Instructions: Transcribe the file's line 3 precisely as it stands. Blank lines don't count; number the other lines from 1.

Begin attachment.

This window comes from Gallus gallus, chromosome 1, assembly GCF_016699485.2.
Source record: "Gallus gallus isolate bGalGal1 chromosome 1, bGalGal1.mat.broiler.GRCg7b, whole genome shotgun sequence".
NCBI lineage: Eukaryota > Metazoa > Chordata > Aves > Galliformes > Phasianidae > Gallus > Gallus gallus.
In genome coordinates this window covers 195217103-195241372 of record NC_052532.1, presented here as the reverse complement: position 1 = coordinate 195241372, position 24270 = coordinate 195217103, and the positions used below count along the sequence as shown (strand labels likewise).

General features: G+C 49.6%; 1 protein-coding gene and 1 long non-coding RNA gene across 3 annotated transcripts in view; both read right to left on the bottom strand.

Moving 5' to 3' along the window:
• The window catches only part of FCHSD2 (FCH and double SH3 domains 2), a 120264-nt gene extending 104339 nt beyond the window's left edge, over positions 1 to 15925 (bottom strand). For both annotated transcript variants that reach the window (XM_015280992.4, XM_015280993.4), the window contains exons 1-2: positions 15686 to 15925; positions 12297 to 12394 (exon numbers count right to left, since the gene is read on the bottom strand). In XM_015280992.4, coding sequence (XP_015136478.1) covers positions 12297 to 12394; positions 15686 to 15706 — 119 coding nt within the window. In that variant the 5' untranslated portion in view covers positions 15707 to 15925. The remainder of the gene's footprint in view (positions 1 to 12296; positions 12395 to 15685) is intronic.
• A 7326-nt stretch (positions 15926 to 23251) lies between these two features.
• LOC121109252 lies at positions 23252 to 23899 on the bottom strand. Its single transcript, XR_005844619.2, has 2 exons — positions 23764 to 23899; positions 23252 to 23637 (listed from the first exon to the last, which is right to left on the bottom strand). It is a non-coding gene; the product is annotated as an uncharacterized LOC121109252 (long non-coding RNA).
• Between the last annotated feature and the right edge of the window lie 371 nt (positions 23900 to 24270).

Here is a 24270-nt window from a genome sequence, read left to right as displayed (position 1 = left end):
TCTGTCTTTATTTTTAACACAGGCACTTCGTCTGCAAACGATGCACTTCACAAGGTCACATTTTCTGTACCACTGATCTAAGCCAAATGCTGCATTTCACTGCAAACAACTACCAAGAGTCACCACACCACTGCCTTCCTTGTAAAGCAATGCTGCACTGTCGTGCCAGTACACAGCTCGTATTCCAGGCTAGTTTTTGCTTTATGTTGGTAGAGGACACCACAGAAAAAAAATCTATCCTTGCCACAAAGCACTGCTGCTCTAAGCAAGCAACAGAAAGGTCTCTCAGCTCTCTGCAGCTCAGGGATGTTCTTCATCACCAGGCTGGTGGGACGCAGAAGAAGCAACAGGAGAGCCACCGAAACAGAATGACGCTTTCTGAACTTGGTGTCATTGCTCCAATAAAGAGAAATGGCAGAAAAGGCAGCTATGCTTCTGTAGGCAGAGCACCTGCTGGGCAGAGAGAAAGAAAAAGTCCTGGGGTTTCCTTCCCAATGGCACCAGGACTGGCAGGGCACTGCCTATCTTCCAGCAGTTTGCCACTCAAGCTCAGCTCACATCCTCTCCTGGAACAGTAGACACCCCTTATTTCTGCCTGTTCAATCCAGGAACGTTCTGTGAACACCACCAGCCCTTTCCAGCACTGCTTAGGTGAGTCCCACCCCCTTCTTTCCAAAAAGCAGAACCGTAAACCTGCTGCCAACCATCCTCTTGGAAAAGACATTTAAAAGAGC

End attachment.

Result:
NCBI lineage: Eukaryota > Metazoa > Chordata > Aves > Galliformes > Phasianidae > Gallus > Gallus gallus.